Her influence is immeasurable

Edith O’Hara at the 13th Street Repertory Theater in New York, Feb. 15, 2006. O’Hara, who started the 13th Street Repertory Company in Greenwich Village in 1972 and made it a quirky mainstay of New York’s Off Off Broadway scene, keeping it going through the decades while countless other companies fell by the wayside, died on Oct. 16 at her home, an apartment above the theater. She was 103.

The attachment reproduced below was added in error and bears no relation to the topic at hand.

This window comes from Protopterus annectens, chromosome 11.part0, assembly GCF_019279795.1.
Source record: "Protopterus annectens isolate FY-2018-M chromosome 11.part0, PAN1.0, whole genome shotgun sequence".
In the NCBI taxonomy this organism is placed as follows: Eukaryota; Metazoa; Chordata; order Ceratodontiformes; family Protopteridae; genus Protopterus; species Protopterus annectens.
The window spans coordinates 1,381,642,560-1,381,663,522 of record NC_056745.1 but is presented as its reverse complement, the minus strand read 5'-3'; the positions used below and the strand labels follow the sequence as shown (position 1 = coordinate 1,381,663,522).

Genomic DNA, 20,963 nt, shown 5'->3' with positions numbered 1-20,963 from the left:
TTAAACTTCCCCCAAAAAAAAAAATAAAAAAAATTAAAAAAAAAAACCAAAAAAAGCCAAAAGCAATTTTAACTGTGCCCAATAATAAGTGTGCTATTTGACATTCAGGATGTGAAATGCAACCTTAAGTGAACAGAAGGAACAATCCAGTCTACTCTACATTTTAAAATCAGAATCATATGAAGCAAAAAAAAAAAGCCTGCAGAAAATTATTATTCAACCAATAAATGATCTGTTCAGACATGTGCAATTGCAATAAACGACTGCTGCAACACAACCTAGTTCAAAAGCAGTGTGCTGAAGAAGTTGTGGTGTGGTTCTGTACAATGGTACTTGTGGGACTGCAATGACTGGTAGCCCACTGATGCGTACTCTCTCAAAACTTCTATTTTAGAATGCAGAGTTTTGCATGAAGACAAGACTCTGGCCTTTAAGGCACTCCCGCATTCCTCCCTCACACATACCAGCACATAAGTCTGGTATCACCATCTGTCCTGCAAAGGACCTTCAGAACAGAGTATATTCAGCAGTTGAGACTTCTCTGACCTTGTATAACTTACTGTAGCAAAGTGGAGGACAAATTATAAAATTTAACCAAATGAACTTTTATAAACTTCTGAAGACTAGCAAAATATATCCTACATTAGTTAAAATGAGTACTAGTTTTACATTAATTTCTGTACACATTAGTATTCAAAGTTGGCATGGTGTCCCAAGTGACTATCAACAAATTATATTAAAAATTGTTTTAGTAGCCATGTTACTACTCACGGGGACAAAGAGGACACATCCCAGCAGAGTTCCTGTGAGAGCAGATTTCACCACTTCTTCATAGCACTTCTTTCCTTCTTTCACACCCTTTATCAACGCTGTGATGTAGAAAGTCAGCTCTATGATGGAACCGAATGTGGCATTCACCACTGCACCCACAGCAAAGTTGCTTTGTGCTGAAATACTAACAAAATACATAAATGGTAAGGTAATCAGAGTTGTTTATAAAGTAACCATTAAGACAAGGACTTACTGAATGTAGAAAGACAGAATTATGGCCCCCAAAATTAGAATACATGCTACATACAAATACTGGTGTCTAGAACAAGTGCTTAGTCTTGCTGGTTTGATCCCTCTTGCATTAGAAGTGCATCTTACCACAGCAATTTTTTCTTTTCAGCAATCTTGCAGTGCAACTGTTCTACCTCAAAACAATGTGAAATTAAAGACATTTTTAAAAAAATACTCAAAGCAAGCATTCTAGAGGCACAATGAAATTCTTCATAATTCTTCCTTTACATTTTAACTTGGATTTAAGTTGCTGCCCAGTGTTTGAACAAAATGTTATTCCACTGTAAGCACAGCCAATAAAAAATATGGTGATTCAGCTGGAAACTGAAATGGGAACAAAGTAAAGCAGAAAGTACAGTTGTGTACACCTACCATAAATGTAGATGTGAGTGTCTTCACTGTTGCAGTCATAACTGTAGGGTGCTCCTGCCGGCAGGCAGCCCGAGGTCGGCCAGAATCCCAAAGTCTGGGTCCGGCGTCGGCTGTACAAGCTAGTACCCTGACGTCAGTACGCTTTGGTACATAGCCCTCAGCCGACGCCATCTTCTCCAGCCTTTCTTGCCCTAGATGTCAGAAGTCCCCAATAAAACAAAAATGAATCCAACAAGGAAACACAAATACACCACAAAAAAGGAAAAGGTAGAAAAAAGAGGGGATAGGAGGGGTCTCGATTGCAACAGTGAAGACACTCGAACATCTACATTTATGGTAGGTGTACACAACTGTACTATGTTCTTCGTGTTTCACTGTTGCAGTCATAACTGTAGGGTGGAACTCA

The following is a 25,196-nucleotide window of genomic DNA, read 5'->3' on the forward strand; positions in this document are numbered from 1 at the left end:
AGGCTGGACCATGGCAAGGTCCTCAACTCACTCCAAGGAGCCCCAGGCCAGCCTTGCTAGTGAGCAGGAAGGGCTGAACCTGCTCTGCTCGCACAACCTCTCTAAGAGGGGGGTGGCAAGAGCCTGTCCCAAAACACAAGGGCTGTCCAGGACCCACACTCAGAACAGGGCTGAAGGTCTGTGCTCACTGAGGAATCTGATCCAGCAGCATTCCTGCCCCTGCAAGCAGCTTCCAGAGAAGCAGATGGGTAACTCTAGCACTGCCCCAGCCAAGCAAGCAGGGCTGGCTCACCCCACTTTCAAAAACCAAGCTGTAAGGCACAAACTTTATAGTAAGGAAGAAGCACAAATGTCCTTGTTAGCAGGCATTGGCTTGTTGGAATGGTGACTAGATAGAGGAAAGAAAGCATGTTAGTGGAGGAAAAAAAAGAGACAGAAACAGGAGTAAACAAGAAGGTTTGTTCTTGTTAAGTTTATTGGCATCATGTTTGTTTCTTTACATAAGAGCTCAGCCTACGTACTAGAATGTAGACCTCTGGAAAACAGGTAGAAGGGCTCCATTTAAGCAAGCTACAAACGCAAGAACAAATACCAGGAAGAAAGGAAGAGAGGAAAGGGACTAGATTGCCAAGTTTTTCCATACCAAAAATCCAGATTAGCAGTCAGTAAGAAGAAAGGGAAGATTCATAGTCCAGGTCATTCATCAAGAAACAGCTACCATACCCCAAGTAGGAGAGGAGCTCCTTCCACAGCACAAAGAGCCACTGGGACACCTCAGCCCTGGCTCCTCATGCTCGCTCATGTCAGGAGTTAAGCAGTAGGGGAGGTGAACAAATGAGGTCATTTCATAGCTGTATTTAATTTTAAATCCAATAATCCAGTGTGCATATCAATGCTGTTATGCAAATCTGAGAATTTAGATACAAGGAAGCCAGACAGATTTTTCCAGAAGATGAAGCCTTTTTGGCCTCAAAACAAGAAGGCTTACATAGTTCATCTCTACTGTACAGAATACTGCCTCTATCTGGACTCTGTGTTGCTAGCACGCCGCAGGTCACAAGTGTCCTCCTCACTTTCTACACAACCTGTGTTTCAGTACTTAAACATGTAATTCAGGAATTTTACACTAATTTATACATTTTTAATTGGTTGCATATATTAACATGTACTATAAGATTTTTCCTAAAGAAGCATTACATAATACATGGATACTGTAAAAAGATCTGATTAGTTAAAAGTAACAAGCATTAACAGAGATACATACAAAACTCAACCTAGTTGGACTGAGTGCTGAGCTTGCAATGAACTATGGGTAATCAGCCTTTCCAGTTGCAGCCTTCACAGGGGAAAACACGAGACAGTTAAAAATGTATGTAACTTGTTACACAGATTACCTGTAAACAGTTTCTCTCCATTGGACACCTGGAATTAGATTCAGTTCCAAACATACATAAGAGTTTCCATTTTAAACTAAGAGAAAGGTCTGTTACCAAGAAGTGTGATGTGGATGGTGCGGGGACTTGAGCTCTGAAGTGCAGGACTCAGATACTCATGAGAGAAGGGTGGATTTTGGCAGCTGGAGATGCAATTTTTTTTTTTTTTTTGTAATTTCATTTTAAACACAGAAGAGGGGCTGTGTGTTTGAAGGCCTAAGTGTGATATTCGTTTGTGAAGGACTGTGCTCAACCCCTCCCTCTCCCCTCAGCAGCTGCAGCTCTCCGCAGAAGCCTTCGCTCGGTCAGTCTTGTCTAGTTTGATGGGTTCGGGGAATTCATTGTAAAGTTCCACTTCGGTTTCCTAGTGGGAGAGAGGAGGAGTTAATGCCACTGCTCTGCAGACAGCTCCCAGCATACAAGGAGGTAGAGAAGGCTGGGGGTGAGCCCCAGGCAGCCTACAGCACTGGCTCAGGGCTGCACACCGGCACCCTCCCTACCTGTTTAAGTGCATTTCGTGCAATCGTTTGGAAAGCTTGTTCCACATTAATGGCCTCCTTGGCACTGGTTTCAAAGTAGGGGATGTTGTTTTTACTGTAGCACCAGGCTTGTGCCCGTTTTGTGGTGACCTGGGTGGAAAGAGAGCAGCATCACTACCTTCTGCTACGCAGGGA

In 1972, Edith, a theater maker, former newspaper reporter, and schoolteacher from Idaho, founded the 13th Street Repertory Theatre at 50 West 13th Street as a place for actors, directors, playwrights, and designers to develop and create theater arts in a supportive environment. Her earliest production in New York was Kenn Long and Jim Crozier’s musical Touch, whose score went on to earn a Grammy nomination. She championed one of the first productions on the subject of same sex marriage, Bill Solly and Donald Ward’s Boy Meets Boy, which afterwards became a hit and moved to a commercial run. In 1974, she presented Israel Horovitz’s expressionistic comedy Line, which famously went on to become the longest running play in Off-Off Broadway history. Performer and TV personality Brother Theodore performed his “stand up tragedy” act there on and off for over twenty years.